Teen jailed for bomb threats which closed Bedfordshire schools

Lester Mason
December 8, 2018

We've sent in a student with a bomb.

George Duke-Cohan, who was sentenced at Luton Crown Court on Friday, sent thousands of emails to schools, colleges and nurseries across the United Kingdom and America warning that bombs had been planted in classrooms.

He also emailed "over 1,700 schools and other educational establishments" in March this year "threatening to set off an explosive device if payment was not made as directed", before calling police two days later "asking for advice because you thought your phone had been hacked, although you denied any involvement in the bomb threats".

The court heard that one of the emails, sent to a special needs school, read: "This is a message to everyone". The only way out is to go out with a bang.

Sitting at Luton Crown Court to sentence Duke-Cohan, the judge told the teenager this morning: "You enrolled to study for a Diploma in Information Technology at West Herts College in Watford in September 2016".

Schools were evacuated and, where they were not, those in charge had to take agonising decisions.

'The passengers and crew on that flight on 9th August must have been terrified when their plane was taken to a quarantined area, and, apart from the financial cost, the onward travelling plans and connecting flights would have been in disarray, ' he added.

The ringleader of a gang of cyber hooligans that made bomb threats against hundreds of schools and launched distributed denial-of-service (DDoS) attacks against Web sites - including KrebsOnSecurity on multiple occasions - has been sentenced to three years in a United Kingdom prison, and faces the possibility of additional charges from US -based law enforcement officials.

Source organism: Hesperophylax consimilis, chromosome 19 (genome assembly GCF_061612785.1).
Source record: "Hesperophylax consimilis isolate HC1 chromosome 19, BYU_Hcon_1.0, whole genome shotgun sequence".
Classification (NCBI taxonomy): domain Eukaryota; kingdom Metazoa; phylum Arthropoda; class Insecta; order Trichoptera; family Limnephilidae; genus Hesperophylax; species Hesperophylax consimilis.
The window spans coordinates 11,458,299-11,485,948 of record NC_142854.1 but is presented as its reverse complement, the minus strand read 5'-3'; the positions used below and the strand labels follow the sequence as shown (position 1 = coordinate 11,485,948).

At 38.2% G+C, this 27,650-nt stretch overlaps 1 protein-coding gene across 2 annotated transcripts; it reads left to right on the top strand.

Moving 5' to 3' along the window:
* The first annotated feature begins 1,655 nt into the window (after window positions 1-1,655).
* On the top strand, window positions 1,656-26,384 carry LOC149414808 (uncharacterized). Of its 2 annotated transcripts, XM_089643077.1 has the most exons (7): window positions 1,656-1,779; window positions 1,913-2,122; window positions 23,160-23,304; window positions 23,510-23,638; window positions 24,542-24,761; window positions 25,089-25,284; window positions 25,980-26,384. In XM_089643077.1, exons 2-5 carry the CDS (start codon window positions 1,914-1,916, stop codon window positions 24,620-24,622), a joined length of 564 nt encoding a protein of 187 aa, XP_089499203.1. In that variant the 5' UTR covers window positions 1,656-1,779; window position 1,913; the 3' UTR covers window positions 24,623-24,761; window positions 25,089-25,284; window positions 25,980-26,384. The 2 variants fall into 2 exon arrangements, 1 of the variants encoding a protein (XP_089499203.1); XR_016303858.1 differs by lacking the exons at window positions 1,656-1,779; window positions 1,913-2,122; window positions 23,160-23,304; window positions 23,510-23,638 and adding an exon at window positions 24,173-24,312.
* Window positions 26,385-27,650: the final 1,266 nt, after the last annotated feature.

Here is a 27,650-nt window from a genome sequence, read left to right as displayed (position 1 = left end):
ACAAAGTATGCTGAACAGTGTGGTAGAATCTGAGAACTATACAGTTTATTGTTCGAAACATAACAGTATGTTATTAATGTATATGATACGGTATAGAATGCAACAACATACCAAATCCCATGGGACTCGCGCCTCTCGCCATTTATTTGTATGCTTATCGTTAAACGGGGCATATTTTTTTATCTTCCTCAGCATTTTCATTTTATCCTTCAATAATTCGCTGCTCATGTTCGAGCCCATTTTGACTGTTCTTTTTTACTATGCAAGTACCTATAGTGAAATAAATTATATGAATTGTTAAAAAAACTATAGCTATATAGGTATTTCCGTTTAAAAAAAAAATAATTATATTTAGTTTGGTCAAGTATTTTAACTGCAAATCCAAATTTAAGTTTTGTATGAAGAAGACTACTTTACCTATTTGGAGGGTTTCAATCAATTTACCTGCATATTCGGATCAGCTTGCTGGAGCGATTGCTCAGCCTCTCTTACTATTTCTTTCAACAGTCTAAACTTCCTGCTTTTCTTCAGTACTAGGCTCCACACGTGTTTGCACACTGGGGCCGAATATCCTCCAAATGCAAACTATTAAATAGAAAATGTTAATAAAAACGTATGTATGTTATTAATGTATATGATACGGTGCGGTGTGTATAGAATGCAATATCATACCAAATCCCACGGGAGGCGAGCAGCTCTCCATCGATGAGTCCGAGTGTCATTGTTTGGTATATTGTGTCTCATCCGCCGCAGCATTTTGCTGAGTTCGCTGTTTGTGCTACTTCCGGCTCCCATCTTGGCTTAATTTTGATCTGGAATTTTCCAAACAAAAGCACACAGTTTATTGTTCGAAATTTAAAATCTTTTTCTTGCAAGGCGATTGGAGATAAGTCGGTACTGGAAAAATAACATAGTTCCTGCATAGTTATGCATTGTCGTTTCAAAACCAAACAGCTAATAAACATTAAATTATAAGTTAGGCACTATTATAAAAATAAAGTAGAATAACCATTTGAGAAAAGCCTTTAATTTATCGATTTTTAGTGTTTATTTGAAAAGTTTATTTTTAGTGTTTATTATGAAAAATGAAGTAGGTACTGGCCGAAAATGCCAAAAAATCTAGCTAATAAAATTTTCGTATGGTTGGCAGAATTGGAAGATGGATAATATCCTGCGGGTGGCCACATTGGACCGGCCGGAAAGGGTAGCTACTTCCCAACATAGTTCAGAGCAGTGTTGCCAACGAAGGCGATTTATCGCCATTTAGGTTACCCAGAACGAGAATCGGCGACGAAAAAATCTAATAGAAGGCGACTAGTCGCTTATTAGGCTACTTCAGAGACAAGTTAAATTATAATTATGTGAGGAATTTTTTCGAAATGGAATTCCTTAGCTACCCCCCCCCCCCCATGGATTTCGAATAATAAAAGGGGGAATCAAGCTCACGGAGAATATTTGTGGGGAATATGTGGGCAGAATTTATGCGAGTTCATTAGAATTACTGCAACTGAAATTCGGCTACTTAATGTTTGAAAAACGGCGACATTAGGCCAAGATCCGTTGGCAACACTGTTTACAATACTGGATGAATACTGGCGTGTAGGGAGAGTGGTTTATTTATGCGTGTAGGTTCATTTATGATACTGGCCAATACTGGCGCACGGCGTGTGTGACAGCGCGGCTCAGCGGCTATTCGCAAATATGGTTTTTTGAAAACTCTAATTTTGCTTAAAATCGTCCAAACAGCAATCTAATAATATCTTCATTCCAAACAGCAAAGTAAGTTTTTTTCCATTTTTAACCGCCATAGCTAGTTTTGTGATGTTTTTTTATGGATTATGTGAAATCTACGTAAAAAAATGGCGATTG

The teenager was sentenced to one year for the emails sent to schools and two years for the airport security scare.


A teenager has been jailed for three years for making hoax bomb threats to hundreds of schools and a transatlantic flight.

Officers recovered multiple electronic devices belonging to him, the use of which was in contravention to the pre-charge bail conditions imposed on him.

A tweet sent after the plane landed included the words "9/11 remake".

In an operation supported by Hertfordshire Police, Duke-Cohan was arrested by NCA officers for the third time at his home in Watford on Friday 31 August.

The calls were taken seriously. The sentence handed down to Duke-Cohan today highlights the consequences of such offending.

For sentencing purposes, the judge accepted a forensic psychiatrist's report which suggested that Duke-Cohan suffers from an autism spectrum disorder, commenting: "T$3 o say that this is an excuse for what you have done is an insult to the many thousands of sufferers who lead law abiding lives".

Anya Lewis, mitigating for Duke-Cohan, described him as "vulnerable" and "remorseful".

Anne McCracken, from the CPS, said of Duke-Cohan: "His actions and complete lack of regard for other people caused widespread and unnecessary worry".

Other reports by Iphone Fresh

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